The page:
We can’t guarantee 2023 will end on a high note, but we can predict it will be an expensive finale for produce buyers.
Heavy rain and cooler weather have plagued growers across the Southeastern US and Mexico for weeks. Produce prices are accelerating as holiday demand swells.
Supply is strong for commodities beginning their winter season in the Western Desert region, and the annual transition from the Salinas Valley, CA, may stick a soft landing (to steal a phrase from the fed) despite El Niño related weather challenges.
The desert is ramping up production, and produce prices are here to tell the story. In line with historical trends for week #48, the ProduceIQ index is down -5 percent over the previous week.
Predictably, post-Thanksgiving green bean prices are falling faster than the snow across the Midwest. Average prices are down -37 percent over the previous week.
This week’s price index is a little misleading. Despite appearances, fresh produce for your Turkey Day menu is a bit more affordable than last year.
Heavy rain is forecasted for the Southeastern U.S. and California this week. This may come as dismal news for growers nearing harvest, but it is a reason to give thanks for off-season growers still fighting the effects of extreme drought.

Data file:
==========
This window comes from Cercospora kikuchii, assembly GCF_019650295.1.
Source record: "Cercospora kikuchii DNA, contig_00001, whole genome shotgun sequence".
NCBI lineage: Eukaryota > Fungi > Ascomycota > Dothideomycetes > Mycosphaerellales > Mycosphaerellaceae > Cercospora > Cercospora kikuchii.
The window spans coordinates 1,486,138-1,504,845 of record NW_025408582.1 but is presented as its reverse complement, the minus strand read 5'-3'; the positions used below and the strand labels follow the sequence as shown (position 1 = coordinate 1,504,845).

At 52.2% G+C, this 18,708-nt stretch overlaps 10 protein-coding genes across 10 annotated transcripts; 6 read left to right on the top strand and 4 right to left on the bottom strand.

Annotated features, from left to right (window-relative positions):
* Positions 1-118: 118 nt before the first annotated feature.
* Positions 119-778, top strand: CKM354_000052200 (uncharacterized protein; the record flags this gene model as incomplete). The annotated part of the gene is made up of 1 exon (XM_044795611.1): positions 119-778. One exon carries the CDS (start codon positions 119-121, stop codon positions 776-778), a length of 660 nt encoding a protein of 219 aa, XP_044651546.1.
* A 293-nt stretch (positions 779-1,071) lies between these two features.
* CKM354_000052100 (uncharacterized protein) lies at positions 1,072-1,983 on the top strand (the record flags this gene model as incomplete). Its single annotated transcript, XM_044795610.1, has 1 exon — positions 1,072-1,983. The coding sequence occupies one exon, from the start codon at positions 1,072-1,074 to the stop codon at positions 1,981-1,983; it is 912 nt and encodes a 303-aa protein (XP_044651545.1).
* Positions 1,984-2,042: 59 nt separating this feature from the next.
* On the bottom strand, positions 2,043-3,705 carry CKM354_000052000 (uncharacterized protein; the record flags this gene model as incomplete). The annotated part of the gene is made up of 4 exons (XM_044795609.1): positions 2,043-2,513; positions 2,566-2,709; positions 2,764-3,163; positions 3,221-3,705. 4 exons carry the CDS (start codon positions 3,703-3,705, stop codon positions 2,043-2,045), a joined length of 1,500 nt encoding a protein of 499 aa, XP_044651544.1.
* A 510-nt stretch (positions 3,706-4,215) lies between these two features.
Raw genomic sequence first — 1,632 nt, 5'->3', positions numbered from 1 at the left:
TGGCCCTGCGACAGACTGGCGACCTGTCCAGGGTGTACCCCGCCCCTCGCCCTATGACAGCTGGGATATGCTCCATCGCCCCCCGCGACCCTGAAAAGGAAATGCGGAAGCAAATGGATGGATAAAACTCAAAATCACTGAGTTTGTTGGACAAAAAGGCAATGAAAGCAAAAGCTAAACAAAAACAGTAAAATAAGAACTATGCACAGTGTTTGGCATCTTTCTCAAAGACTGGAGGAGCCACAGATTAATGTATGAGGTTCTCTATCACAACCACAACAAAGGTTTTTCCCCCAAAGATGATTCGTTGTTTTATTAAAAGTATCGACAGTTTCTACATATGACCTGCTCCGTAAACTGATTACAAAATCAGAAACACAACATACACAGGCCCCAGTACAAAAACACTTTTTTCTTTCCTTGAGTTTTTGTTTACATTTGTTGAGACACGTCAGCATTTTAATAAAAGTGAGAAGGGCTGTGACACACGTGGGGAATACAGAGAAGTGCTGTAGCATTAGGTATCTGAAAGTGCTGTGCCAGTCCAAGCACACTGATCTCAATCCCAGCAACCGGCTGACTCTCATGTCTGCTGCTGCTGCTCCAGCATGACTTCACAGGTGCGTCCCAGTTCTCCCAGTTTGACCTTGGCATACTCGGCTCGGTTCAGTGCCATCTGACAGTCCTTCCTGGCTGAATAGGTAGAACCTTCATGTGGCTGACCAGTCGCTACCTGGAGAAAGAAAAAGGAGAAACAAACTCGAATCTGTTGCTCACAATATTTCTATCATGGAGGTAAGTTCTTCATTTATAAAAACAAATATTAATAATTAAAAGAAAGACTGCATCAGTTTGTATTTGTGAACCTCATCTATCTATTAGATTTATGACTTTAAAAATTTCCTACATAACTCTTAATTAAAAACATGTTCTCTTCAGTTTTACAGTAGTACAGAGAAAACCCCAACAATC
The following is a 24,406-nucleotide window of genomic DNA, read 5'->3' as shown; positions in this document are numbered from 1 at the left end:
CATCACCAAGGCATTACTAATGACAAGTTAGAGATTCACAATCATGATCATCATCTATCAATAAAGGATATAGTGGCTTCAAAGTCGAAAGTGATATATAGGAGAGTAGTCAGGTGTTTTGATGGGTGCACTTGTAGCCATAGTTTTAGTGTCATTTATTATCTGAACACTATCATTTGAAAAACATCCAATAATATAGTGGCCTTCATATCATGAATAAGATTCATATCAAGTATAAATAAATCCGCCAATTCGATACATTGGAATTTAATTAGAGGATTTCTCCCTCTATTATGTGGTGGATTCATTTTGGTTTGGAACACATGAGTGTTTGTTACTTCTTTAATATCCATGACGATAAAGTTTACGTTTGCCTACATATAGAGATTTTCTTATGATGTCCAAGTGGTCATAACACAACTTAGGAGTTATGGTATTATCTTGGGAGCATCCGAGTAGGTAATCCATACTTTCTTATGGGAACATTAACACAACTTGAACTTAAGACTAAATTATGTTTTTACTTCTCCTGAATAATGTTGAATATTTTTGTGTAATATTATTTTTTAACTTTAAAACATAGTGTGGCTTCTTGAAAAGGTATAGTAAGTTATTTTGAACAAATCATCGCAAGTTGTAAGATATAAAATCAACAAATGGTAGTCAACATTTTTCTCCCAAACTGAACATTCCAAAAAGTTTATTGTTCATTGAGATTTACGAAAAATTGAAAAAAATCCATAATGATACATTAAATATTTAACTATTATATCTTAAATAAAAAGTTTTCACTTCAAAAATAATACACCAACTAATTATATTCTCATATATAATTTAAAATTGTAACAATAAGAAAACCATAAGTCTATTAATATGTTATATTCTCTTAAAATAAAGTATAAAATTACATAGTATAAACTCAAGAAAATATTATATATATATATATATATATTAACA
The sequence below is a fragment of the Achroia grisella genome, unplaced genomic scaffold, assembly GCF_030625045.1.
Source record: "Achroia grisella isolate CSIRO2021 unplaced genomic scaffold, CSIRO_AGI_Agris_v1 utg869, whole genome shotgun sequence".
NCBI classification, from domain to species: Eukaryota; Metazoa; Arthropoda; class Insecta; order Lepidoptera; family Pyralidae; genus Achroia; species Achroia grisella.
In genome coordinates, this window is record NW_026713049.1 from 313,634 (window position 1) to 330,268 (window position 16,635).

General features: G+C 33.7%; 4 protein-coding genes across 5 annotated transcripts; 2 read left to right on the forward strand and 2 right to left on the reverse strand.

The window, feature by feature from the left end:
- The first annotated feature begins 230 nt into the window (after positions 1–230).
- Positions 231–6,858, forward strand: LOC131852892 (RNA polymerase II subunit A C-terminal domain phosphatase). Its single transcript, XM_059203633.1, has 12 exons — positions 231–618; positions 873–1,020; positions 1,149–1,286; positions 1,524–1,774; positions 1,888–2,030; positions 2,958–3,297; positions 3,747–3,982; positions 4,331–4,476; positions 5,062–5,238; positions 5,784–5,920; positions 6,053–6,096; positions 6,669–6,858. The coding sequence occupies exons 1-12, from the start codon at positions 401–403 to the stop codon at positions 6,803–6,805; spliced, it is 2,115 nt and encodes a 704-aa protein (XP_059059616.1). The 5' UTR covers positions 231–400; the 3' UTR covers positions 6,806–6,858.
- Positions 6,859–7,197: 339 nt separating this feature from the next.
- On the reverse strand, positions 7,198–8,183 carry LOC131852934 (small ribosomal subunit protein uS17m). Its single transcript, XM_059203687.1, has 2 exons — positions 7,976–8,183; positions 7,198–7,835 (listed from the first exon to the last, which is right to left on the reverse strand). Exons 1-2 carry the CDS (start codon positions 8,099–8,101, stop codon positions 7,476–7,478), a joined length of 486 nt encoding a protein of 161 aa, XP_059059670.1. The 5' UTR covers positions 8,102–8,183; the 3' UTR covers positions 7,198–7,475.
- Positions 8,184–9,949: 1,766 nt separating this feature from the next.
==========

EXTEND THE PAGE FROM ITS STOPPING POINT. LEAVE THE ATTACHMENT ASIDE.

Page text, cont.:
El Niño turned the chillers on. Now, growers across North America are scrambling to salvage the last bit of their fall season as production shifts to warmer climates.
Buckle up and prepare to see significant fluctuations in the supply and prices of products grown in the Salinas/Watsonville areas.
While we were washing away our last few memories of COVID restrictions at IFPA, Hurricane Norma made landfall on the Southern tip of Baja California, Mexico, as a Category 1 storm and then again in Sinaloa as a tropical storm. Rain from the tropical system will impact growers in North and Central Mexico.